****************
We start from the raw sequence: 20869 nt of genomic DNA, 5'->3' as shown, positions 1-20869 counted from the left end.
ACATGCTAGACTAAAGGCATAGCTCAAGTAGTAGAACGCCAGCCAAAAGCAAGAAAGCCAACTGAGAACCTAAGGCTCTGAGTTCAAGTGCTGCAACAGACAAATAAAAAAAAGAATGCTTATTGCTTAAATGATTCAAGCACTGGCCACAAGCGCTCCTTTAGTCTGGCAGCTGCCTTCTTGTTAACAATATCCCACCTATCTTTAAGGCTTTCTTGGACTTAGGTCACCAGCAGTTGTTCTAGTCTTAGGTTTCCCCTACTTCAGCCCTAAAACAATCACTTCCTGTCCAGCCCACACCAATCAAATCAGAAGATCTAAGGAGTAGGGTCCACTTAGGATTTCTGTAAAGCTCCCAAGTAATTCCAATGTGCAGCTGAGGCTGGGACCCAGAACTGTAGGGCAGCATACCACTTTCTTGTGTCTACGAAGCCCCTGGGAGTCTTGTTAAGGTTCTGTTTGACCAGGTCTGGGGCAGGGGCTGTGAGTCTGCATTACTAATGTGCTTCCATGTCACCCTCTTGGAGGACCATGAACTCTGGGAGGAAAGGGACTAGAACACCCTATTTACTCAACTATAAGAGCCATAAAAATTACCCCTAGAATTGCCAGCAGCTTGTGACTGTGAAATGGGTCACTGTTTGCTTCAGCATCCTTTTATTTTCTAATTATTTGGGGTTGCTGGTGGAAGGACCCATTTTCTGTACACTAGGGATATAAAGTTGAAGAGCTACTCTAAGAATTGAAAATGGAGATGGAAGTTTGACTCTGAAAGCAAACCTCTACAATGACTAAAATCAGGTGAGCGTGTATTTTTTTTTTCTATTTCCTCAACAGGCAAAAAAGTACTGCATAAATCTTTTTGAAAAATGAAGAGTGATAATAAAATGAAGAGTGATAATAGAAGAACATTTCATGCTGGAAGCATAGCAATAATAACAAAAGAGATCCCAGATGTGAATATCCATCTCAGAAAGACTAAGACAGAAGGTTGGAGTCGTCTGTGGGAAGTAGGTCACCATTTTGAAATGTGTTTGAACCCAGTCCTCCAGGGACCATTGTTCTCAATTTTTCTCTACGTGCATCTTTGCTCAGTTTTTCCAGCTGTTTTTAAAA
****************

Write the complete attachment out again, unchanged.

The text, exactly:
We start from the raw sequence: 20869 nt of genomic DNA, 5'->3' as shown, positions 1-20869 counted from the left end.
ACATGCTAGACTAAAGGCATAGCTCAAGTAGTAGAACGCCAGCCAAAAGCAAGAAAGCCAACTGAGAACCTAAGGCTCTGAGTTCAAGTGCTGCAACAGACAAATAAAAAAAAGAATGCTTATTGCTTAAATGATTCAAGCACTGGCCACAAGCGCTCCTTTAGTCTGGCAGCTGCCTTCTTGTTAACAATATCCCACCTATCTTTAAGGCTTTCTTGGACTTAGGTCACCAGCAGTTGTTCTAGTCTTAGGTTTCCCCTACTTCAGCCCTAAAACAATCACTTCCTGTCCAGCCCACACCAATCAAATCAGAAGATCTAAGGAGTAGGGTCCACTTAGGATTTCTGTAAAGCTCCCAAGTAATTCCAATGTGCAGCTGAGGCTGGGACCCAGAACTGTAGGGCAGCATACCACTTTCTTGTGTCTACGAAGCCCCTGGGAGTCTTGTTAAGGTTCTGTTTGACCAGGTCTGGGGCAGGGGCTGTGAGTCTGCATTACTAATGTGCTTCCATGTCACCCTCTTGGAGGACCATGAACTCTGGGAGGAAAGGGACTAGAACACCCTATTTACTCAACTATAAGAGCCATAAAAATTACCCCTAGAATTGCCAGCAGCTTGTGACTGTGAAATGGGTCACTGTTTGCTTCAGCATCCTTTTATTTTCTAATTATTTGGGGTTGCTGGTGGAAGGACCCATTTTCTGTACACTAGGGATATAAAGTTGAAGAGCTACTCTAAGAATTGAAAATGGAGATGGAAGTTTGACTCTGAAAGCAAACCTCTACAATGACTAAAATCAGGTGAGCGTGTATTTTTTTTTTCTATTTCCTCAACAGGCAAAAAAGTACTGCATAAATCTTTTTGAAAAATGAAGAGTGATAATAAAATGAAGAGTGATAATAGAAGAACATTTCATGCTGGAAGCATAGCAATAATAACAAAAGAGATCCCAGATGTGAATATCCATCTCAGAAAGACTAAGACAGAAGGTTGGAGTCGTCTGTGGGAAGTAGGTCACCATTTTGAAATGTGTTTGAACCCAGTCCTCCAGGGACCATTGTTCTCAATTTTTCTCTACGTGCATCTTTGCTCAGTTTTTCCAGCTGTTTTTAAAA